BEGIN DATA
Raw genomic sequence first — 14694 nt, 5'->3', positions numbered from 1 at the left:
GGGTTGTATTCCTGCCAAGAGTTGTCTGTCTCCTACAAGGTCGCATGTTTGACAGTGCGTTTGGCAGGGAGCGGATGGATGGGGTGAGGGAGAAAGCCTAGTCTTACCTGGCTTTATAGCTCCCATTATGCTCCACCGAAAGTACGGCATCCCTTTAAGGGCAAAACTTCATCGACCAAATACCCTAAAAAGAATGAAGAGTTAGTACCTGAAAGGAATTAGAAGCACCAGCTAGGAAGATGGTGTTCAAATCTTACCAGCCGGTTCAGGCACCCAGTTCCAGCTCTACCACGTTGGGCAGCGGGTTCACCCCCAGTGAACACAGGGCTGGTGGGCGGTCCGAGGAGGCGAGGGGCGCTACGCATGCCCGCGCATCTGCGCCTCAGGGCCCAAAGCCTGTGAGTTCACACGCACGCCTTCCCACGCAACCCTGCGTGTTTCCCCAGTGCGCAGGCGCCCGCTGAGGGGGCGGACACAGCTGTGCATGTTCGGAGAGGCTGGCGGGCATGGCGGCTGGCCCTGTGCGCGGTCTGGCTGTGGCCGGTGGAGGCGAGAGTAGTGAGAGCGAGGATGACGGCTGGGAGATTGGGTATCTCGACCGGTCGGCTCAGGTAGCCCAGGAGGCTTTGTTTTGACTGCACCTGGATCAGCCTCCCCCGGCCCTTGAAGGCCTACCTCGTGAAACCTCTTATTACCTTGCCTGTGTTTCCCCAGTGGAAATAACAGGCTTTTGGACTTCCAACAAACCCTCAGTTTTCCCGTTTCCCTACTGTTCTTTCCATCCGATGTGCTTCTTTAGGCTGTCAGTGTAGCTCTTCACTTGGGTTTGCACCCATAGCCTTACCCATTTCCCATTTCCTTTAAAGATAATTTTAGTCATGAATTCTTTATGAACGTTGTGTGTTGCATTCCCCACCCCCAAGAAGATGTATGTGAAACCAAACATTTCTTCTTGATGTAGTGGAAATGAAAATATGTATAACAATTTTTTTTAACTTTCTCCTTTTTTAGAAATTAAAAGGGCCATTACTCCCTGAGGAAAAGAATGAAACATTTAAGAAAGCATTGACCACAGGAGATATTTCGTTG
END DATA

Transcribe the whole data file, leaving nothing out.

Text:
Raw genomic sequence first — 14694 nt, 5'->3', positions numbered from 1 at the left:
GGGTTGTATTCCTGCCAAGAGTTGTCTGTCTCCTACAAGGTCGCATGTTTGACAGTGCGTTTGGCAGGGAGCGGATGGATGGGGTGAGGGAGAAAGCCTAGTCTTACCTGGCTTTATAGCTCCCATTATGCTCCACCGAAAGTACGGCATCCCTTTAAGGGCAAAACTTCATCGACCAAATACCCTAAAAAGAATGAAGAGTTAGTACCTGAAAGGAATTAGAAGCACCAGCTAGGAAGATGGTGTTCAAATCTTACCAGCCGGTTCAGGCACCCAGTTCCAGCTCTACCACGTTGGGCAGCGGGTTCACCCCCAGTGAACACAGGGCTGGTGGGCGGTCCGAGGAGGCGAGGGGCGCTACGCATGCCCGCGCATCTGCGCCTCAGGGCCCAAAGCCTGTGAGTTCACACGCACGCCTTCCCACGCAACCCTGCGTGTTTCCCCAGTGCGCAGGCGCCCGCTGAGGGGGCGGACACAGCTGTGCATGTTCGGAGAGGCTGGCGGGCATGGCGGCTGGCCCTGTGCGCGGTCTGGCTGTGGCCGGTGGAGGCGAGAGTAGTGAGAGCGAGGATGACGGCTGGGAGATTGGGTATCTCGACCGGTCGGCTCAGGTAGCCCAGGAGGCTTTGTTTTGACTGCACCTGGATCAGCCTCCCCCGGCCCTTGAAGGCCTACCTCGTGAAACCTCTTATTACCTTGCCTGTGTTTCCCCAGTGGAAATAACAGGCTTTTGGACTTCCAACAAACCCTCAGTTTTCCCGTTTCCCTACTGTTCTTTCCATCCGATGTGCTTCTTTAGGCTGTCAGTGTAGCTCTTCACTTGGGTTTGCACCCATAGCCTTACCCATTTCCCATTTCCTTTAAAGATAATTTTAGTCATGAATTCTTTATGAACGTTGTGTGTTGCATTCCCCACCCCCAAGAAGATGTATGTGAAACCAAACATTTCTTCTTGATGTAGTGGAAATGAAAATATGTATAACAATTTTTTTTAACTTTCTCCTTTTTTAGAAATTAAAAGGGCCATTACTCCCTGAGGAAAAGAATGAAACATTTAAGAAAGCATTGACCACAGGAGATATTTCGTTG